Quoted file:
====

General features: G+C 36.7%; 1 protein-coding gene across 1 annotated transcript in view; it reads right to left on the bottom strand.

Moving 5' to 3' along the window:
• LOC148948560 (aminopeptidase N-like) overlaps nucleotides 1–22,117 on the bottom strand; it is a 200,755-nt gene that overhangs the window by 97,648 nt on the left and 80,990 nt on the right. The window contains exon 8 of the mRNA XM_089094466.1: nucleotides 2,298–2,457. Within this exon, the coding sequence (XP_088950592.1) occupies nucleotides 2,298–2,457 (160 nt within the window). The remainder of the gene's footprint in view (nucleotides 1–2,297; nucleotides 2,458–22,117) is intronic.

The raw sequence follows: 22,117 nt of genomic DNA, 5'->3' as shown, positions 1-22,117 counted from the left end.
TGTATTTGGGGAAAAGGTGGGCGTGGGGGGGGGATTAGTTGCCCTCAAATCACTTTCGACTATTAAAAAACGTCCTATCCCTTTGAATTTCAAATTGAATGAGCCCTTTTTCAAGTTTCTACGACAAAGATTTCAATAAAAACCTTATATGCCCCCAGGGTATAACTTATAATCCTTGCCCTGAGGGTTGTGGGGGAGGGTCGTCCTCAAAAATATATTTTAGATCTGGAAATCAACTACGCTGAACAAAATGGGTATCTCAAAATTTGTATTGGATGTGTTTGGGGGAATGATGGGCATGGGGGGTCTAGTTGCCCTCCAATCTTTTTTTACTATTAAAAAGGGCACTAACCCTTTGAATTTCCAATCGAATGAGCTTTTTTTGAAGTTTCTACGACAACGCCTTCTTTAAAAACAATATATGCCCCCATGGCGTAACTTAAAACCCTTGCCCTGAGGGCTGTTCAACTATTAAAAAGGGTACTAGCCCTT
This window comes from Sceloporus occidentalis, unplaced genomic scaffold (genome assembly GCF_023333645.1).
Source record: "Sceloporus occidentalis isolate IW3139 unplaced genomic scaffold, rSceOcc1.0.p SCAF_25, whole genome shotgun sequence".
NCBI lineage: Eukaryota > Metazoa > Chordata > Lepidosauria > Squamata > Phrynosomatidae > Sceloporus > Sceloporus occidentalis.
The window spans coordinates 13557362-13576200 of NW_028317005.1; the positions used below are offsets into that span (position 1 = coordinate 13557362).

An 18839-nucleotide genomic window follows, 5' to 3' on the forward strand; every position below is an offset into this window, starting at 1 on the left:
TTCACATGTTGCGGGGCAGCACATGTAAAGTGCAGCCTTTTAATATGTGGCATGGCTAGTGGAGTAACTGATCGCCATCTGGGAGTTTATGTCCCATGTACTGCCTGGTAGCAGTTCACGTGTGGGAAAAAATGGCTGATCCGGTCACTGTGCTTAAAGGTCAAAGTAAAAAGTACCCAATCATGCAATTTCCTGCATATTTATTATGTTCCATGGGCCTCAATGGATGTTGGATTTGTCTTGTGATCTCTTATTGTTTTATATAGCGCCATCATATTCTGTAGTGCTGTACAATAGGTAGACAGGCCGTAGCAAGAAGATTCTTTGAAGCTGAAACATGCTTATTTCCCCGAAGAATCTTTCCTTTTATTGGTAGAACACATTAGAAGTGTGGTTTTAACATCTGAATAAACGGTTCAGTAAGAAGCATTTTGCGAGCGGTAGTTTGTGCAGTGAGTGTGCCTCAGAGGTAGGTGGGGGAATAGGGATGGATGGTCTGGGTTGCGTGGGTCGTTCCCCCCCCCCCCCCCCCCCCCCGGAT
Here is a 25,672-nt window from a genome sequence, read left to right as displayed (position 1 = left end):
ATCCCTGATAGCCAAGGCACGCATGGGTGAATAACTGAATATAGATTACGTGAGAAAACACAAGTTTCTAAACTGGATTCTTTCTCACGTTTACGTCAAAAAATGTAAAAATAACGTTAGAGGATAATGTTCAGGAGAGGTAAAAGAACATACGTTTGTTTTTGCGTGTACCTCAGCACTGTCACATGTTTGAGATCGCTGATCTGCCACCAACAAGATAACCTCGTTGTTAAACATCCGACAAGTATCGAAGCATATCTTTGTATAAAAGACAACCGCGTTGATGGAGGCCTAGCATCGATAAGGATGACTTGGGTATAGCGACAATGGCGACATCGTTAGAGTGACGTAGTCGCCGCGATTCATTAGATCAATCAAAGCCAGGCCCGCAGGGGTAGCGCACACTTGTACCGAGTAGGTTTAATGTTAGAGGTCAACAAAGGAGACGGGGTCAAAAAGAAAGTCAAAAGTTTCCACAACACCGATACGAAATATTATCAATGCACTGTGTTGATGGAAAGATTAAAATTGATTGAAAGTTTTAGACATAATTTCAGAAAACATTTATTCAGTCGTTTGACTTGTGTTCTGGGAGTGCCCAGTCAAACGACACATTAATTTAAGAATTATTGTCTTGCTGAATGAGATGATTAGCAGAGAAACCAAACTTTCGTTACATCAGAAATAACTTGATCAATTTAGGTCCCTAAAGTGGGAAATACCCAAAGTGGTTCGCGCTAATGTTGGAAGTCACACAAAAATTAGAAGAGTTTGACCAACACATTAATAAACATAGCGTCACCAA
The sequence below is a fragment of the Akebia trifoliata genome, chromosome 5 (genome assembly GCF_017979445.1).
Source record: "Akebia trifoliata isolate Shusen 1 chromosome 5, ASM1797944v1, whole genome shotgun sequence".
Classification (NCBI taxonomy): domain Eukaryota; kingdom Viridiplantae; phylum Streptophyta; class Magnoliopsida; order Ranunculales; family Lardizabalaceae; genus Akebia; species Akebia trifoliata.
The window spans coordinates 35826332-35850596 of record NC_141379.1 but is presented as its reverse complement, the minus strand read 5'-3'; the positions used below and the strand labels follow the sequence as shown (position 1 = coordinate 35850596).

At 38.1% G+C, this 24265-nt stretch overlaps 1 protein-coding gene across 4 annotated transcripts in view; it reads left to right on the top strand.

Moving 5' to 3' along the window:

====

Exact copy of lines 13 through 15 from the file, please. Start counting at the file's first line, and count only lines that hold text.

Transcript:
ATCCCTGATAGCCAAGGCACGCATGGGTGAATAACTGAATATAGATTACGTGAGAAAACACAAGTTTCTAAACTGGATTCTTTCTCACGTTTACGTCAAAAAATGTAAAAATAACGTTAGAGGATAATGTTCAGGAGAGGTAAAAGAACATACGTTTGTTTTTGCGTGTACCTCAGCACTGTCACATGTTTGAGATCGCTGATCTGCCACCAACAAGATAACCTCGTTGTTAAACATCCGACAAGTATCGAAGCATATCTTTGTATAAAAGACAACCGCGTTGATGGAGGCCTAGCATCGATAAGGATGACTTGGGTATAGCGACAATGGCGACATCGTTAGAGTGACGTAGTCGCCGCGATTCATTAGATCAATCAAAGCCAGGCCCGCAGGGGTAGCGCACACTTGTACCGAGTAGGTTTAATGTTAGAGGTCAACAAAGGAGACGGGGTCAAAAAGAAAGTCAAAAGTTTCCACAACACCGATACGAAATATTATCAATGCACTGTGTTGATGGAAAGATTAAAATTGATTGAAAGTTTTAGACATAATTTCAGAAAACATTTATTCAGTCGTTTGACTTGTGTTCTGGGAGTGCCCAGTCAAACGACACATTAATTTAAGAATTATTGTCTTGCTGAATGAGATGATTAGCAGAGAAACCAAACTTTCGTTACATCAGAAATAACTTGATCAATTTAGGTCCCTAAAGTGGGAAATACCCAAAGTGGTTCGCGCTAATGTTGGAAGTCACACAAAAATTAGAAGAGTTTGACCAACACATTAATAAACATAGCGTCACCAA
The sequence below is a fragment of the Akebia trifoliata genome, chromosome 5 (genome assembly GCF_017979445.1).
Source record: "Akebia trifoliata isolate Shusen 1 chromosome 5, ASM1797944v1, whole genome shotgun sequence".